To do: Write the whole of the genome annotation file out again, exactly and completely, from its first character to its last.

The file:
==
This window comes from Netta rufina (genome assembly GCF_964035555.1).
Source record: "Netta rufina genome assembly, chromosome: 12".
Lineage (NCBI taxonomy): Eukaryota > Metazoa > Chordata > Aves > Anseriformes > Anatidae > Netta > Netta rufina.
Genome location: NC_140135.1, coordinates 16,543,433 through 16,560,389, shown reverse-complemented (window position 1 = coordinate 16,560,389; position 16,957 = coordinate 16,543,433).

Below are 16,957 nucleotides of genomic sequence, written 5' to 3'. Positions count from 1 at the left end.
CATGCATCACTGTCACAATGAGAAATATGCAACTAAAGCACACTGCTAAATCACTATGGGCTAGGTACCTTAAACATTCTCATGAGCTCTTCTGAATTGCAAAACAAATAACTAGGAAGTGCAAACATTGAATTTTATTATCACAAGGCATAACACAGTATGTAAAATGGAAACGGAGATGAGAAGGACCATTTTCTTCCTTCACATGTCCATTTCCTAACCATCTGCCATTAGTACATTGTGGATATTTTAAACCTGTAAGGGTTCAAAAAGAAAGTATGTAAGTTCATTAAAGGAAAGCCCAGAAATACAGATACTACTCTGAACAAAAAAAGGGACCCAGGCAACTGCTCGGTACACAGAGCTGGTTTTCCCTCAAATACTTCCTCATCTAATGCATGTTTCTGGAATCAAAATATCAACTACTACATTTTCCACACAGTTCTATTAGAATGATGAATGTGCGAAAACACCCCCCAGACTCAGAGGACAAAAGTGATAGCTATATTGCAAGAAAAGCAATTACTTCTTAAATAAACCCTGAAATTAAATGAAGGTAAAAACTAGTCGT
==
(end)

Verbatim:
This window comes from Netta rufina (genome assembly GCF_964035555.1).
Source record: "Netta rufina genome assembly, chromosome: 12".
Lineage (NCBI taxonomy): Eukaryota > Metazoa > Chordata > Aves > Anseriformes > Anatidae > Netta > Netta rufina.
Genome location: NC_140135.1, coordinates 16,543,433 through 16,560,389, shown reverse-complemented (window position 1 = coordinate 16,560,389; position 16,957 = coordinate 16,543,433).

Below are 16,957 nucleotides of genomic sequence, written 5' to 3'. Positions count from 1 at the left end.
CATGCATCACTGTCACAATGAGAAATATGCAACTAAAGCACACTGCTAAATCACTATGGGCTAGGTACCTTAAACATTCTCATGAGCTCTTCTGAATTGCAAAACAAATAACTAGGAAGTGCAAACATTGAATTTTATTATCACAAGGCATAACACAGTATGTAAAATGGAAACGGAGATGAGAAGGACCATTTTCTTCCTTCACATGTCCATTTCCTAACCATCTGCCATTAGTACATTGTGGATATTTTAAACCTGTAAGGGTTCAAAAAGAAAGTATGTAAGTTCATTAAAGGAAAGCCCAGAAATACAGATACTACTCTGAACAAAAAAAGGGACCCAGGCAACTGCTCGGTACACAGAGCTGGTTTTCCCTCAAATACTTCCTCATCTAATGCATGTTTCTGGAATCAAAATATCAACTACTACATTTTCCACACAGTTCTATTAGAATGATGAATGTGCGAAAACACCCCCCAGACTCAGAGGACAAAAGTGATAGCTATATTGCAAGAAAAGCAATTACTTCTTAAATAAACCCTGAAATTAAATGAAGGTAAAAACTAGTCGT